All 120 seats in the New Zealand House of Representatives
61 seats needed for a majority
|Turnout||2,127,295 (84.77%) 3.51%|
Results of the election.
The 1999 New Zealand general election was held on 27 November 1999 to determine the composition of the 46th New Zealand Parliament. The governing National Party, led by Prime Minister Jenny Shipley, was defeated, being replaced by a coalition of Helen Clark's Labour Party and the smaller Alliance. This marked an end to nine years of the Fourth National Government, and the beginning of the Fifth Labour Government which would govern for nine years in turn, until its loss to the National Party in the 2008 general election. It was the first New Zealand election where both major parties had female leaders.
Before the election, the National Party had an unstable hold on power. After the 1996 election National had formed a coalition with the populist New Zealand First party and its controversial leader, Winston Peters. The coalition was unpopular, as New Zealand First was seen as opposed to the National government, and had made many statements in the 1996 election campaign to that effect, such as saying that only through New Zealand First could National Party be toppled, and Peters said that he would not accept Jim Bolger as Prime Minister, Bill Birch as Finance Minister or Jenny Shipley in a social welfare portfolio. NZ First's support crashed, though this was also partly caused by scandals and by mid-1997, NZ First was polling at as low as 2%. National also polled badly, and Jim Bolger was replaced as Prime Minister with Jenny Shipley.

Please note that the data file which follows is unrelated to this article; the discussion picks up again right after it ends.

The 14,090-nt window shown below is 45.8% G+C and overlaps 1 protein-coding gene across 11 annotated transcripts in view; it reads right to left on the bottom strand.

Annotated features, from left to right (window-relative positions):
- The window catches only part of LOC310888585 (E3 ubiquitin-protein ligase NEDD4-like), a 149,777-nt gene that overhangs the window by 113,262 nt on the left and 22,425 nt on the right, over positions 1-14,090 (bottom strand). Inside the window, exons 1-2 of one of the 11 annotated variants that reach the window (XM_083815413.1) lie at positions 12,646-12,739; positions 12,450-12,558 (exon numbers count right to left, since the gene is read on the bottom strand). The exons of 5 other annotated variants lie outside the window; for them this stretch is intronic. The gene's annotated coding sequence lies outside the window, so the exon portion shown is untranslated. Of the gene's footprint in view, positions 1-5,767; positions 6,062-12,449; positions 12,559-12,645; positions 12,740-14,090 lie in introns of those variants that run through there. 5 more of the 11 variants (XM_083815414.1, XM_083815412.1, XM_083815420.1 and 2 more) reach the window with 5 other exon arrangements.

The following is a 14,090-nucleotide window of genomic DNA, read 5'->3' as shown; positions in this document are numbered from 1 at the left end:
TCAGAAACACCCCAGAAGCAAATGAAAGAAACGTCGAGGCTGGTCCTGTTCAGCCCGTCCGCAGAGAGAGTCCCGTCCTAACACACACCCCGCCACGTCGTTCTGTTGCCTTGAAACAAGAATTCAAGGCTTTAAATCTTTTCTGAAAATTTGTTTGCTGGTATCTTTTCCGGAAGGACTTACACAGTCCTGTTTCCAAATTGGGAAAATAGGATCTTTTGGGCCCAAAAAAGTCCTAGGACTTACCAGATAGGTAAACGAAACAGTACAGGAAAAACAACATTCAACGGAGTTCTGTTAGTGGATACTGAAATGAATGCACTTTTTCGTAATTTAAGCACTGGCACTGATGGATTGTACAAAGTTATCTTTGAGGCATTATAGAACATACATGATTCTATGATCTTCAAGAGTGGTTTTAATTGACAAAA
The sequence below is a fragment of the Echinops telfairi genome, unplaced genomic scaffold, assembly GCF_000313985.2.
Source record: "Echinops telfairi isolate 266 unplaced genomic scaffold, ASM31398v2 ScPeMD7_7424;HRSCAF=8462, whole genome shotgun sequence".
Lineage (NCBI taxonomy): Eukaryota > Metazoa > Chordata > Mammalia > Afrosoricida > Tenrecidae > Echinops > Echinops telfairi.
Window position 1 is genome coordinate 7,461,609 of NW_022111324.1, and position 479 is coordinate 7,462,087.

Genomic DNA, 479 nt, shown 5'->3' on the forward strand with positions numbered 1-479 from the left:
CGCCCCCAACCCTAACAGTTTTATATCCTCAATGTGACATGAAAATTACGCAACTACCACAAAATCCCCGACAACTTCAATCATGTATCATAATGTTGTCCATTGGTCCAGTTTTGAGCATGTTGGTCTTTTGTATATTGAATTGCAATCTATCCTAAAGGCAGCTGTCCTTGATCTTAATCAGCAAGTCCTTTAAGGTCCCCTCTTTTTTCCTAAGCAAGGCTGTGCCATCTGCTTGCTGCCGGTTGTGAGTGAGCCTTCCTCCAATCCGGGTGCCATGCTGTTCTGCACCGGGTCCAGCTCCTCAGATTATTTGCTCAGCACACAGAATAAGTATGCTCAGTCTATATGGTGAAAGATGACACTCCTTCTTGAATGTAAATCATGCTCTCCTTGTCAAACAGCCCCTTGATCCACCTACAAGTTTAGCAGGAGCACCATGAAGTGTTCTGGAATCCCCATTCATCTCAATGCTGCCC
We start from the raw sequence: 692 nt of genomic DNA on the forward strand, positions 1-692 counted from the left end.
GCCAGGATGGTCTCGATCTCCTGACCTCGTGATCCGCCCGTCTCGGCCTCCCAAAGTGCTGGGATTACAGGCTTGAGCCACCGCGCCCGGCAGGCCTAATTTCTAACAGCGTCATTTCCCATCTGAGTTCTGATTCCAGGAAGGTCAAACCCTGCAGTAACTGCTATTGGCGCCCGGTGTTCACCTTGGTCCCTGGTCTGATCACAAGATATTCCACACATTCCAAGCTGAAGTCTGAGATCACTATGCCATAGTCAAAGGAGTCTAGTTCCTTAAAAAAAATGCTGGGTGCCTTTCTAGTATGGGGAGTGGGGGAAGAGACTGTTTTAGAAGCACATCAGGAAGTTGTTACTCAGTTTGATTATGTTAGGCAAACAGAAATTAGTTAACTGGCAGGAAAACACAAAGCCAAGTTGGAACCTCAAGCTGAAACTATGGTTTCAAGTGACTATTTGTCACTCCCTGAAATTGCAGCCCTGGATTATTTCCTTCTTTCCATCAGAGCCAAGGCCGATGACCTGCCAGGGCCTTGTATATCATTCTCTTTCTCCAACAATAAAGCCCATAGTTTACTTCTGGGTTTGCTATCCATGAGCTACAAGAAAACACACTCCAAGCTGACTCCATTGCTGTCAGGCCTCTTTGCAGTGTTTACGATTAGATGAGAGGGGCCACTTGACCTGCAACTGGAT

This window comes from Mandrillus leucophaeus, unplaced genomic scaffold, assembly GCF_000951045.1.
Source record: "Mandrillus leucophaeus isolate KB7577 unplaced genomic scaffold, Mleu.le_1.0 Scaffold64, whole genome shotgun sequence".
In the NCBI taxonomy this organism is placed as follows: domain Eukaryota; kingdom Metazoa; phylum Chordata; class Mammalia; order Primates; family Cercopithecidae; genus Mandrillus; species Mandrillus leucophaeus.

Gradually, however, the relationship between the two parties deteriorated, and Peters took his party out of the coalition. A number of New Zealand First MPs deserted Peters, establishing themselves as independents or as members of newly established parties. By forming agreements with these MPs, National was able to keep itself in office, but its control was often unsteady. The polls were still initially close, but without NZ First support, National's chances of forming a government were slim. Eventually, Labour Party gained a solid lead over National.